A Myoelectric Control System for Young Children

R. N. SCOTT,* V. A, DUNFIELD, P. D. RICHARD,J. W. HAYDEN, R. R. CALDWELL AND P. E. PAASCHIFredericton, New Brunswick


Noting that Rolf Sorbye demonstrated both the feasibility and the benefits of fitting congenital amputees as young as 18 months of age with myoelectric prostheses, even though he had to use adult components, we designed a new control system specifically for the very young child. Deficiencies in the Otto Bock control system include the electrodes which are too bulky for young children, the fact that the system is available for young children only as a two-state (two-muscle) system and the battery receptacle, if used, is too bulky. Deficiencies in the University of New Brunswick (UNB) control systems now available are that the units are too large and are only available as three-state (two-muscle) controls.

Design objectives for the new system were:

a)improved appearance

b) reduced weight

c) choice of two-state or three-state control in similar packages

d) choice of built-in or external battery

e) fast-charge option for built-in battery.

The first prototype of the new system was fitted briefly in February 1983, when certain design defects which had not been identified in bench testing became apparent. A redesign is essentially complete, with the first fitting of the redesign system scheduled for June 1983. The first system configuration to be completed is a three-state control with built-in battery, but systems with twostate control and the option of external battery with both control systems will be made available shortly.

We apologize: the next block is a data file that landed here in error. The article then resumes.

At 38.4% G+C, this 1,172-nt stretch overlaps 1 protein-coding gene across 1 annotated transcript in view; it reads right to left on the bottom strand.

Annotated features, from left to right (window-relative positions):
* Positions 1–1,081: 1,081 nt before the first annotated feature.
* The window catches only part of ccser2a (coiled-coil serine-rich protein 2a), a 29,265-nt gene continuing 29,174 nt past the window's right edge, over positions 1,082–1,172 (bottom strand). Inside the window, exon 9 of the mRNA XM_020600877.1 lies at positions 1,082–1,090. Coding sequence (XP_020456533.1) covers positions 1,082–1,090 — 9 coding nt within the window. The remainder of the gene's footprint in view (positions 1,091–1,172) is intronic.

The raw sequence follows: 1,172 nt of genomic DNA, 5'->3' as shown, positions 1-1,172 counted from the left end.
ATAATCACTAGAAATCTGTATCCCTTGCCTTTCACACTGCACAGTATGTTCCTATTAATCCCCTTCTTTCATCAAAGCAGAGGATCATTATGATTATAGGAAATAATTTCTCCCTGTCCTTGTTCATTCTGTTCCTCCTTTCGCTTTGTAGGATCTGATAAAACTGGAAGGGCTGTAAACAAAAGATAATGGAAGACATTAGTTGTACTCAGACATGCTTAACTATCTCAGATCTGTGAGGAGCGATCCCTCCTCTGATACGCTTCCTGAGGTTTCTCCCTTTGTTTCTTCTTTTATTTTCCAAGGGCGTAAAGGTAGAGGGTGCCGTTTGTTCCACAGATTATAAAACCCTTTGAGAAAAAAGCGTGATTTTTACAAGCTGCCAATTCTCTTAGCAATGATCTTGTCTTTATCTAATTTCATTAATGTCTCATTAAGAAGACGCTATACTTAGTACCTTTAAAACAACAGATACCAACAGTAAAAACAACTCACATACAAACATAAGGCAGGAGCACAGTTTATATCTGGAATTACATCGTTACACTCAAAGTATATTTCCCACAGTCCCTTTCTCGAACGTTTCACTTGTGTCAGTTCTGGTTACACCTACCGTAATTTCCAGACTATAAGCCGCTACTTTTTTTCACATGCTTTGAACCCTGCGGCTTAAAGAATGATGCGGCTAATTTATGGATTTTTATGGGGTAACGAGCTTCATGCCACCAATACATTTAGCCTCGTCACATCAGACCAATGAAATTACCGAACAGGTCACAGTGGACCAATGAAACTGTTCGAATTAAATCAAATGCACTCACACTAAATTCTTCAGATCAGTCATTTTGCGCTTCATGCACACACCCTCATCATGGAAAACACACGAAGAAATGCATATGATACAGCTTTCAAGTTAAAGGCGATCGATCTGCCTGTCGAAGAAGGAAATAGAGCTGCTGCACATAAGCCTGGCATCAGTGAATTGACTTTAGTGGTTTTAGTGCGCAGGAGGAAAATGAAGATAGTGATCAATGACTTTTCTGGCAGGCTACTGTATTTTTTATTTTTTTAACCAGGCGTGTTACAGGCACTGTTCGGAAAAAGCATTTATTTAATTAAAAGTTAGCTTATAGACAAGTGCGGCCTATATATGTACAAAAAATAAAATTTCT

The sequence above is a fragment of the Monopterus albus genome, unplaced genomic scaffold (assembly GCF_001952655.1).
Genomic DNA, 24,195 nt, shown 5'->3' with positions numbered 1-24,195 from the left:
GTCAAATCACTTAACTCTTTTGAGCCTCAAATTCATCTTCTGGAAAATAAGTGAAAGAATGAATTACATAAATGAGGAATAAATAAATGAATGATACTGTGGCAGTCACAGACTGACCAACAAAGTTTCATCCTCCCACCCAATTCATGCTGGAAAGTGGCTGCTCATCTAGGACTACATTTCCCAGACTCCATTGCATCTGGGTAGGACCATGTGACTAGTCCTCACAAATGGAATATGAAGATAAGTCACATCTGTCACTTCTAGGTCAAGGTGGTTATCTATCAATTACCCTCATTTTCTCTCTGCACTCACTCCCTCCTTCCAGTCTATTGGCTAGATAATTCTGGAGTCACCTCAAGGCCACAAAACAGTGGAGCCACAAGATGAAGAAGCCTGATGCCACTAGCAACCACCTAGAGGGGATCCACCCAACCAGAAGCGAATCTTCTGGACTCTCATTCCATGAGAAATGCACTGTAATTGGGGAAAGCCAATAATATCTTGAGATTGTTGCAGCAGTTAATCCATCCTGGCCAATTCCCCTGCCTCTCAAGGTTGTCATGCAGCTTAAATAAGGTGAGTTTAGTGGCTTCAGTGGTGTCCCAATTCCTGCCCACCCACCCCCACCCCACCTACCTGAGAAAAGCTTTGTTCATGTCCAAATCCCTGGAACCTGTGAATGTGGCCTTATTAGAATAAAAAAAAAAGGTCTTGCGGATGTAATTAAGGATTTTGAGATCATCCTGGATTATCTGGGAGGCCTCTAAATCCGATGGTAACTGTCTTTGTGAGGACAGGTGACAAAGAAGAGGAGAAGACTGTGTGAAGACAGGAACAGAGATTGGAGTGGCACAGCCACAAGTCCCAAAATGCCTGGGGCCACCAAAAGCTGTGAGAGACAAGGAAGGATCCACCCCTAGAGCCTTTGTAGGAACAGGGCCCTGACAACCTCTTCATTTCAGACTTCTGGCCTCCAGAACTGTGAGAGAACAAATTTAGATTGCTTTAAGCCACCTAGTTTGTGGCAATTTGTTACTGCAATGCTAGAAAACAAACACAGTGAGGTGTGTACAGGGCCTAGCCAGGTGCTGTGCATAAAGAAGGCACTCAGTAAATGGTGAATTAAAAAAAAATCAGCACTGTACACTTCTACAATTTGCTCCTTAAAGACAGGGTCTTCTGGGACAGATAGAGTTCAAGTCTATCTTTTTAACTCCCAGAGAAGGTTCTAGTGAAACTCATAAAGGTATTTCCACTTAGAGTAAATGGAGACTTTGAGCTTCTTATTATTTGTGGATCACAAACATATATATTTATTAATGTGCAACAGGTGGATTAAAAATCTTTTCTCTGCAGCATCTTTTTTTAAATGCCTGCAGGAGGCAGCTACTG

The new system is designed to be used in conjunction with the hands made by Systemteknik, and permits fabrication of a below-elbow prosthesis with a weight of less than a pound including the built-in battery. Interference rejection of the new electronic control system is significantly better than that of present UNB systems, and an improved "battery saver" circuit is incorporated as a standard feature.

*Fredericton Myoelectric Prosthetics Clinic, Forest Hill Rehabilitation Centre, 180 Woodbridge Street, Fredericton, NB E3B 4R5 Canada